Computational Psycholinguistics: Fall 2019

Tuesdays and Thursdays, 1:30-2:45 pm

Krieger 111

Instructor

Tal Linzen

tal.linzen@jhu.edu

Office hour: Tuesday 3-4:30 pm, Krieger 243, by appointment only (see below)

Teaching assistant

TBD

Office hour: TBD

Lab: Fri 3:45-5 pm, Krieger 111

Course description

How do we understand and produce sentences in a language we speak? How do we acquire the knowledge that underlies this ability? Computational psycholinguistics seeks to address these questions using a combination of two approaches: computational models, which aim to replicate the processes that take place in the human mind; and human experiments, which are designed to test those models. The perspective we will take in this class is that models and experimental paradigms from psycholinguistics do not only advance our understanding of the cognitive science, but can also help us advance artificial intelligence and language technologies. While research in computational psycholinguistics spans all levels of linguistic structure, from speech to discourse, the focus of this class will be at the level of the sentence (syntax and semantics).

At the end of this class, you are expected to be able to:

Prerequisites: I will assume you're familiar with probability theory (e.g., Bayes' law) and are comfortable with Python programming. I will also assume familiarity with basic concepts in linguistics. Experience with neural networks would be helpful but isn't essential.

Attendence: As this class is designed as a discussion based class, all students are expected to attend all of the meetings of the class. Please email me in advance if you need to miss a meeting for religious, health or any other valid reason. To repeat, do not come to class if you're sick, and you do not need to bring a doctor's note; but do email me in advance to let me know you'll be missing class. Repeated unexplained absence will have consequences beyond the participation grade and may result in failure in the class.

Participation: You are expected to engage in class discussion: ask questions, make comments and answer the instructors' questions. Make sure not to dominate the discussion, however: give space to all of the students to participate.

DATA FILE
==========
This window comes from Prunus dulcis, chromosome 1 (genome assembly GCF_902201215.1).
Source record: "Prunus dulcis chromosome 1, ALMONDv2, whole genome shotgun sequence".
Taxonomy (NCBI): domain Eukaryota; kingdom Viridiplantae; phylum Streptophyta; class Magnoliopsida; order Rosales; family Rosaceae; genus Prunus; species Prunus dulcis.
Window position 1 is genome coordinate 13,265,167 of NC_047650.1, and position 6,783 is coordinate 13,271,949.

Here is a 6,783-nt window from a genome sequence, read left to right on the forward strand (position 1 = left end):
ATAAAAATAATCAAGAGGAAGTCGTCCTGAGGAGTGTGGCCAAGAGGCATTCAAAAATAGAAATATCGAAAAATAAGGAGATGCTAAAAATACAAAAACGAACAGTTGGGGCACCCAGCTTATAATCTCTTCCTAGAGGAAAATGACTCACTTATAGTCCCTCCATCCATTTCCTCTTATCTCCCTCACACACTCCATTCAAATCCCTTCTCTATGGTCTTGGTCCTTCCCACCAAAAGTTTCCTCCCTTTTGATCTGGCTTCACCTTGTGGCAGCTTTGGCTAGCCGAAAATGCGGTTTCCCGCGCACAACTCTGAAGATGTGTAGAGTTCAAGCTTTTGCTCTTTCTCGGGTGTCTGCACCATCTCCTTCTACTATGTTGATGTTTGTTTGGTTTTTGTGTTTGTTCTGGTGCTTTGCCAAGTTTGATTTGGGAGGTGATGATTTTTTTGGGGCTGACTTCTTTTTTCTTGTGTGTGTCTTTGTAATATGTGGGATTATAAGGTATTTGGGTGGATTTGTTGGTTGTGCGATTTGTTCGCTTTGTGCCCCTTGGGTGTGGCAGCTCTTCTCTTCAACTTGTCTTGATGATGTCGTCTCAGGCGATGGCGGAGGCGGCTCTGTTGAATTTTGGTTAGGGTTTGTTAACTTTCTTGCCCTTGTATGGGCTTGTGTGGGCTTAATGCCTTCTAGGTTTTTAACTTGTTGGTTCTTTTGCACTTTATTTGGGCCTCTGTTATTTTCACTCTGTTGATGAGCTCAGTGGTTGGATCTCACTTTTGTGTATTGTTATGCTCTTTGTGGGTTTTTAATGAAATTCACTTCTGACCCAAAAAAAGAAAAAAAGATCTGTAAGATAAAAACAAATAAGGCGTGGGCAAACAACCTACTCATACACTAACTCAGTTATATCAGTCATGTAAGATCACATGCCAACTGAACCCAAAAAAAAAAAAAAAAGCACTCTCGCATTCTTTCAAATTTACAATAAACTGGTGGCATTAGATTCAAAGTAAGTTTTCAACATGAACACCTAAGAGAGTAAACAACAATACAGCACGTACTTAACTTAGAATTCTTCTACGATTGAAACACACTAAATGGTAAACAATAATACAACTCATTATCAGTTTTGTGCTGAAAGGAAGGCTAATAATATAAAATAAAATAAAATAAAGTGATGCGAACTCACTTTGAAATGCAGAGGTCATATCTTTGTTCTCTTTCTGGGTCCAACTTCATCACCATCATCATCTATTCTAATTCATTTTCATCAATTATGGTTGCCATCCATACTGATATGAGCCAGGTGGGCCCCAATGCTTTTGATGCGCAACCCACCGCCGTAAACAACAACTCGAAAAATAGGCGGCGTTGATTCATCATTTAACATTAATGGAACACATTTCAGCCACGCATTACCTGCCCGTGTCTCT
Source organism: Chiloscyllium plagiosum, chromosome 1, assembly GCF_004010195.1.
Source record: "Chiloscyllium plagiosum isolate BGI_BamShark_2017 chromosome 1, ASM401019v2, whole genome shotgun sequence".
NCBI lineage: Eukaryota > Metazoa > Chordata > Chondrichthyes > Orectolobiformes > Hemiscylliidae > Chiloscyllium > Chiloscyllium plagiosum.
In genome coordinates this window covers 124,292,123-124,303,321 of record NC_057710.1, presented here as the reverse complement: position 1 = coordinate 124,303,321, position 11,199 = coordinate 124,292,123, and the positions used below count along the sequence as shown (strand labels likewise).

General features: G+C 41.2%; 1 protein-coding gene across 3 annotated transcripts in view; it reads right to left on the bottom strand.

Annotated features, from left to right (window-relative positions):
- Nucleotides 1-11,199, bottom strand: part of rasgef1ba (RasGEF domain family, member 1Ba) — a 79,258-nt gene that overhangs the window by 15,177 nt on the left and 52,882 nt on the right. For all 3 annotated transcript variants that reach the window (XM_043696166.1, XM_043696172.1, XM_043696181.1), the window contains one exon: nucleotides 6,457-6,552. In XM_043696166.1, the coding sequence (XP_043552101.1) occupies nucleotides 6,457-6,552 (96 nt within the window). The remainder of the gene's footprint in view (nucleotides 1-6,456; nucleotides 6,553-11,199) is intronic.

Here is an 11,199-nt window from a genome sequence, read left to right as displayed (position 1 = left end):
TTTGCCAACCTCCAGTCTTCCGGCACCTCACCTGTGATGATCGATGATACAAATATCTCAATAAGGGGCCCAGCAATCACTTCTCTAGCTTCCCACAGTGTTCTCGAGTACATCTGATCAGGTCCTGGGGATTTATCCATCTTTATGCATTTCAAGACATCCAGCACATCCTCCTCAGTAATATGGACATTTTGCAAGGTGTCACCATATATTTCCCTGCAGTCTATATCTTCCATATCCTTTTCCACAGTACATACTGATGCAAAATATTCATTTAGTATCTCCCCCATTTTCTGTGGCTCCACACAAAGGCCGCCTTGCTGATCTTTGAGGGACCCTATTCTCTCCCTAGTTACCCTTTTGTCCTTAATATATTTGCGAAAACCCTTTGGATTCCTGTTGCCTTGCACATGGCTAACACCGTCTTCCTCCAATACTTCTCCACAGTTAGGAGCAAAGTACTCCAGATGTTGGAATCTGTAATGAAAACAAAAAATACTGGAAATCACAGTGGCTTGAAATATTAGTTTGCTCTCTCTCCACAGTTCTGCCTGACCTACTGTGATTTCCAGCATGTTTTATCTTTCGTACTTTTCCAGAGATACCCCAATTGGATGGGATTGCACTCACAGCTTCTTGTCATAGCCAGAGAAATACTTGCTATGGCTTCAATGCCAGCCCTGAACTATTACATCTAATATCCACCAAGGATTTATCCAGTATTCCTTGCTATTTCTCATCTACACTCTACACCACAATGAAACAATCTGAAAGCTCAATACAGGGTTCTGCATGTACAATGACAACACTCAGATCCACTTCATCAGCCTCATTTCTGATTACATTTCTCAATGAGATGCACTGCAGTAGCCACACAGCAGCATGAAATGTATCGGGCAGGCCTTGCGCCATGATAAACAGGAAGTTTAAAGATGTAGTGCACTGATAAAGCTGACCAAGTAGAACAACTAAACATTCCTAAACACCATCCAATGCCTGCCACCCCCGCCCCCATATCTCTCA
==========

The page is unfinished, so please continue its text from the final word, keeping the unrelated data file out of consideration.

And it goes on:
Lab: The class will be accompanied by weekly lab sessions led by the Teaching Assistant. The goals of the lab are to reinforce the linguistic, mathematical and computational concepts covered in the lecture, and to provide hands-on technical introduction to the software tools that are essential for successful completion of the homework assignments and class project. All students are expected to enroll in the lab; exceptions will be granted by the professor on a case-by-case basis (for example, to students who can demonstrate existing research experience in computational linguistics / NLP).

Office hours: If you'd like to attend my office hour, please sign up for a slot on this spreadsheet; do not show up without an appointment. To maximize access to office hours, the timing of the office hour may change from week to week (if there is sufficient demand). Please let me know if you're unable to attend my office hour due to a conflict and I'll schedule it at a different time the following week. My office hour is most appropriate for conceptual questions about course material and computational cognitive science more generally; technical issues and questions about the homework are best discussed in the lab section or the TA's office hour.

Course requirements

Your responsibilities for the course are:

Homework assignments: There will be four homework assignments. These assignments will involve implementing computational models discussed in class. You have a budget of ten late days to be used at your discretion over the course of the semester, for any reason (e.g., illness); you do not need to ask for permission to use them. Use your late days wisely: once the budget has been exhausted, any late assignments will receive at most half of the possible points.

Reactions to the readings: Each student will be expected to post a short question or comment on each of the readings before the class in which the reading is discussed. The reactions are expected to demonstrate that you have read and thought about the article. You can skip up to five reactions without penalty; after that, every missed reaction will be penalized with a single point. Particularly thoughtful reactions will be rewarded with an extra credit point, up to a maximum of 5 points.

Laptop policy: Cognitive scientists have found that laptop use in the classroom can lead to lower test scores:

Raviza, S. M., Uitvlugt, M. G., & Fenn, K. M. (2016). Logged in and zoned out: How laptop Internet use relates to classroom learning. Psychological Scjience, 28(2), 171–180.